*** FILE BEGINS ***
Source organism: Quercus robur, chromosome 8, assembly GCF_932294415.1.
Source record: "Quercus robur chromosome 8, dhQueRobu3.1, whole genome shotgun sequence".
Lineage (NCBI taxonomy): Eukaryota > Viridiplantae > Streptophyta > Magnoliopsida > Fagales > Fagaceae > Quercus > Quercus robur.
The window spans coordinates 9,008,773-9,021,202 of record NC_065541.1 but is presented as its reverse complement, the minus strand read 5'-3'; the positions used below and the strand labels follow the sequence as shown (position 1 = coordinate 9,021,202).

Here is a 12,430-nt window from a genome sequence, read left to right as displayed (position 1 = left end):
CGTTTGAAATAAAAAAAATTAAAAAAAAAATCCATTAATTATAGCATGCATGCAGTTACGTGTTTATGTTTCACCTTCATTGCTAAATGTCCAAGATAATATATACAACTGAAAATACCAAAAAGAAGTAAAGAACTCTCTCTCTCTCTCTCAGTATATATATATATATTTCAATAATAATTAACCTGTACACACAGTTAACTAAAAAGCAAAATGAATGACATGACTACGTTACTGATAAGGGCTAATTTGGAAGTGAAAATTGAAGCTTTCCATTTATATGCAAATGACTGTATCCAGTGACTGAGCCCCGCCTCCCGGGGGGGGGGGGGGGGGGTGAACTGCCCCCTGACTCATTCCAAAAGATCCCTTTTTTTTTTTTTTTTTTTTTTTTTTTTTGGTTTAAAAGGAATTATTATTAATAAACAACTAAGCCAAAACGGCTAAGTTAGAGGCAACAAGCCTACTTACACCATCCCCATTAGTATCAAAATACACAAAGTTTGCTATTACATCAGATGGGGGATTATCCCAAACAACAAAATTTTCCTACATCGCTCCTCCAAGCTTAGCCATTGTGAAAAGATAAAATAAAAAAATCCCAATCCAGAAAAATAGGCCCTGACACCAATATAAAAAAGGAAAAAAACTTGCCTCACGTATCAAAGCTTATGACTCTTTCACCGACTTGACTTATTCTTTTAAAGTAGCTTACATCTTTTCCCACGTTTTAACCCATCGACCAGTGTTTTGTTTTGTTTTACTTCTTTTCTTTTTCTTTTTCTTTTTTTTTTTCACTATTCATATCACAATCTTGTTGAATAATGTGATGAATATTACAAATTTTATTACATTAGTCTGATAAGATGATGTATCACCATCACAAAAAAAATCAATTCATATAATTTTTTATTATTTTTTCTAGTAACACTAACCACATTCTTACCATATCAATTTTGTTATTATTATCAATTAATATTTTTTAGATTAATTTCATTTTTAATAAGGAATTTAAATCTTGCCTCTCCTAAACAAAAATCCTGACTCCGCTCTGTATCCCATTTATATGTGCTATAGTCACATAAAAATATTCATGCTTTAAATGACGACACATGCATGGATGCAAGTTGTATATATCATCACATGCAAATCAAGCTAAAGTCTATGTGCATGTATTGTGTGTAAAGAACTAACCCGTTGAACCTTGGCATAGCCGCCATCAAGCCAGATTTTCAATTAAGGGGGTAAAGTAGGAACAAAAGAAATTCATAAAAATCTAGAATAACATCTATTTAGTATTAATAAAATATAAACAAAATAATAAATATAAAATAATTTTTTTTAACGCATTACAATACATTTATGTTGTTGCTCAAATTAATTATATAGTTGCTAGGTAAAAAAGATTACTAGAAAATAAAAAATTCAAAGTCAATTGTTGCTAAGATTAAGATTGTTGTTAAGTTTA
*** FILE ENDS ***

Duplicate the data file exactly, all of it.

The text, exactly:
Source organism: Quercus robur, chromosome 8, assembly GCF_932294415.1.
Source record: "Quercus robur chromosome 8, dhQueRobu3.1, whole genome shotgun sequence".
Lineage (NCBI taxonomy): Eukaryota > Viridiplantae > Streptophyta > Magnoliopsida > Fagales > Fagaceae > Quercus > Quercus robur.
The window spans coordinates 9,008,773-9,021,202 of record NC_065541.1 but is presented as its reverse complement, the minus strand read 5'-3'; the positions used below and the strand labels follow the sequence as shown (position 1 = coordinate 9,021,202).

Here is a 12,430-nt window from a genome sequence, read left to right as displayed (position 1 = left end):
CGTTTGAAATAAAAAAAATTAAAAAAAAAATCCATTAATTATAGCATGCATGCAGTTACGTGTTTATGTTTCACCTTCATTGCTAAATGTCCAAGATAATATATACAACTGAAAATACCAAAAAGAAGTAAAGAACTCTCTCTCTCTCTCTCAGTATATATATATATATTTCAATAATAATTAACCTGTACACACAGTTAACTAAAAAGCAAAATGAATGACATGACTACGTTACTGATAAGGGCTAATTTGGAAGTGAAAATTGAAGCTTTCCATTTATATGCAAATGACTGTATCCAGTGACTGAGCCCCGCCTCCCGGGGGGGGGGGGGGGGGGTGAACTGCCCCCTGACTCATTCCAAAAGATCCCTTTTTTTTTTTTTTTTTTTTTTTTTTTTTGGTTTAAAAGGAATTATTATTAATAAACAACTAAGCCAAAACGGCTAAGTTAGAGGCAACAAGCCTACTTACACCATCCCCATTAGTATCAAAATACACAAAGTTTGCTATTACATCAGATGGGGGATTATCCCAAACAACAAAATTTTCCTACATCGCTCCTCCAAGCTTAGCCATTGTGAAAAGATAAAATAAAAAAATCCCAATCCAGAAAAATAGGCCCTGACACCAATATAAAAAAGGAAAAAAACTTGCCTCACGTATCAAAGCTTATGACTCTTTCACCGACTTGACTTATTCTTTTAAAGTAGCTTACATCTTTTCCCACGTTTTAACCCATCGACCAGTGTTTTGTTTTGTTTTACTTCTTTTCTTTTTCTTTTTCTTTTTTTTTTTCACTATTCATATCACAATCTTGTTGAATAATGTGATGAATATTACAAATTTTATTACATTAGTCTGATAAGATGATGTATCACCATCACAAAAAAAATCAATTCATATAATTTTTTATTATTTTTTCTAGTAACACTAACCACATTCTTACCATATCAATTTTGTTATTATTATCAATTAATATTTTTTAGATTAATTTCATTTTTAATAAGGAATTTAAATCTTGCCTCTCCTAAACAAAAATCCTGACTCCGCTCTGTATCCCATTTATATGTGCTATAGTCACATAAAAATATTCATGCTTTAAATGACGACACATGCATGGATGCAAGTTGTATATATCATCACATGCAAATCAAGCTAAAGTCTATGTGCATGTATTGTGTGTAAAGAACTAACCCGTTGAACCTTGGCATAGCCGCCATCAAGCCAGATTTTCAATTAAGGGGGTAAAGTAGGAACAAAAGAAATTCATAAAAATCTAGAATAACATCTATTTAGTATTAATAAAATATAAACAAAATAATAAATATAAAATAATTTTTTTTAACGCATTACAATACATTTATGTTGTTGCTCAAATTAATTATATAGTTGCTAGGTAAAAAAGATTACTAGAAAATAAAAAATTCAAAGTCAATTGTTGCTAAGATTAAGATTGTTGTTAAGTTTA